Screw Vacuum Pump
Screw Vacuum Pump
What is a screw vacuum pump?
A screw vacuum pump is a dry rotary positive displacement pump utilizing two screw-shaped rotors to move air, powder, and fluid by creating a vacuum. One screw has a right-hand thread, and the other has a left-hand thread. A screw vacuum pump is considered dry because the pumping gas doesn’t require water or oil for sealing or lubrication in the vacuum stages. Instead, dry pumps rely on the precise clearances between the pump’s rotary and static components. However, a screw vacuum pump is not entirely oil-free, as gears and bearings lubrication is usually done using oil or grease. The screw vacuum pump is also rotary because the screws rotate in opposite directions at high rotational speeds and intermesh with tight clearances. The rotation is synchronized through a precision gear drive arrangement, with each screw rotor mounted to a separate shaft. Positive displacement means the pump works by mechanically trapping a volume of gas and moving it through the pump, creating low pressure on the inlet side.
Figure: showing the configuration of the screw vacuum pump
Due to the opposite rotation of both screws, the chamber connected with the suction port enlarges, and the gas is transported into the compression chamber. The transfer gas moves axially along the screws straight from the inlet to the outlet. The screw vacuum pump’s dry and non-contacting operation eliminates the need for lubrication in the pumping chambers. Consequently, the dry vacuum design ensures that the pumping medium is not contaminated or polluted during operations. Screw vacuum pump manufacturers design them to safely and reliably transfer a variety of mediums such as corrosives, organics, inorganics, and solvents because of their oil-free, non-contacting screw configuration. Screw a vacuum pump apply in distillation, transformer drying, house vacuum, filtration, handling problem gasses (such as flammable and corrosive gases), sterilization, evaporation, etc.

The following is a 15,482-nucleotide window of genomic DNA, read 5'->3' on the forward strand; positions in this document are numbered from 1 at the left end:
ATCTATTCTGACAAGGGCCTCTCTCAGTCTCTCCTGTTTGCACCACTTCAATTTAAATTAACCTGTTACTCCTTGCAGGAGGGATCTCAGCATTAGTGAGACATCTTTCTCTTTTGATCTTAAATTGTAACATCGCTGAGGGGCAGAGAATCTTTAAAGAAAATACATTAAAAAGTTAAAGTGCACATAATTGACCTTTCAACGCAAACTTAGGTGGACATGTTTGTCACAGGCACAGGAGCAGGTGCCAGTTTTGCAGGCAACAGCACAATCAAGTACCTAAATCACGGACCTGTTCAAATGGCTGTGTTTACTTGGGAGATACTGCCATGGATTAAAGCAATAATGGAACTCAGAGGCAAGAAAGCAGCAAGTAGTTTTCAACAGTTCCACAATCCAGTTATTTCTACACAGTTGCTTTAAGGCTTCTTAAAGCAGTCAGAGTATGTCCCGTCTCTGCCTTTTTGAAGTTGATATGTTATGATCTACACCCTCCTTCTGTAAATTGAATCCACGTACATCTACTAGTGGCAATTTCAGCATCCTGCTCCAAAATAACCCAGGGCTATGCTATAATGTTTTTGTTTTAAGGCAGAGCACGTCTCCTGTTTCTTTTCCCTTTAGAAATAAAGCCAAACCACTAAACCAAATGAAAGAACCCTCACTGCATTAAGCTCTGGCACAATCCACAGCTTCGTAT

Components of a screw vacuum pump
The electric motor is the source of the mechanical power that runs a screw vacuum pump. The electric motor can run using an alternating current (AC) or Direct current (DC).
The pump casing contains the screws, bearing housing, and any other pump’s internal component. The pump casing is usually sealed to prevent fluid leakage under pressure. The pump casing has two types: axially split or radially. In an axially split casing, the two halves open parallel to the screw axis, while in a radially split case, the two halves open perpendicularly to the screw axis. A screw vacuum pump uses an axially split pump casing since it’s easy to maintain and provides excellent hydraulic performance. Screw vacuum pump manufacturers create pump casings from a wide range of materials, including grey cast iron, carbon steel, alloy steel, and stainless steel.
Helical screw-shaped rotors
A screw vacuum pump comprises two parallel non-contacting screw-shaped rotors (one driver and one driven screw) that rotate synchronously through a precision gear. The driver screw (male rotor) rotates the driven screw through a timing gear, helping to move the fluid at a constant volumetric level at any location. The driven screw (female rotor) turns about its axis due to the torque transmitted by the timing gear. The driven and driver screws rotate in opposite directions while maintaining a fixed clearance area, which helps to move the fluid along the rotating angle and provides a non-pulsating discharge. Screw vacuum pumps use variable pitch rotors, which help to compress the fluid at each pitch change while transporting it to the outlet. The screw vacuum pump manufacturers use high-tensile steel and alloy steel to manufacture the screws. The rotors are usually coated with spray-on polytetrafluoroethylene to prevent corrosion.
The driving shaft connects the pump assembly with the electric motor via flexible couplings. Screw vacuum pump manufacturers make driving shafts from mild steel, stainless steel, or carbon steel to withstand heavy loads, high speeds, and vibration, which can cause extreme stress during operation.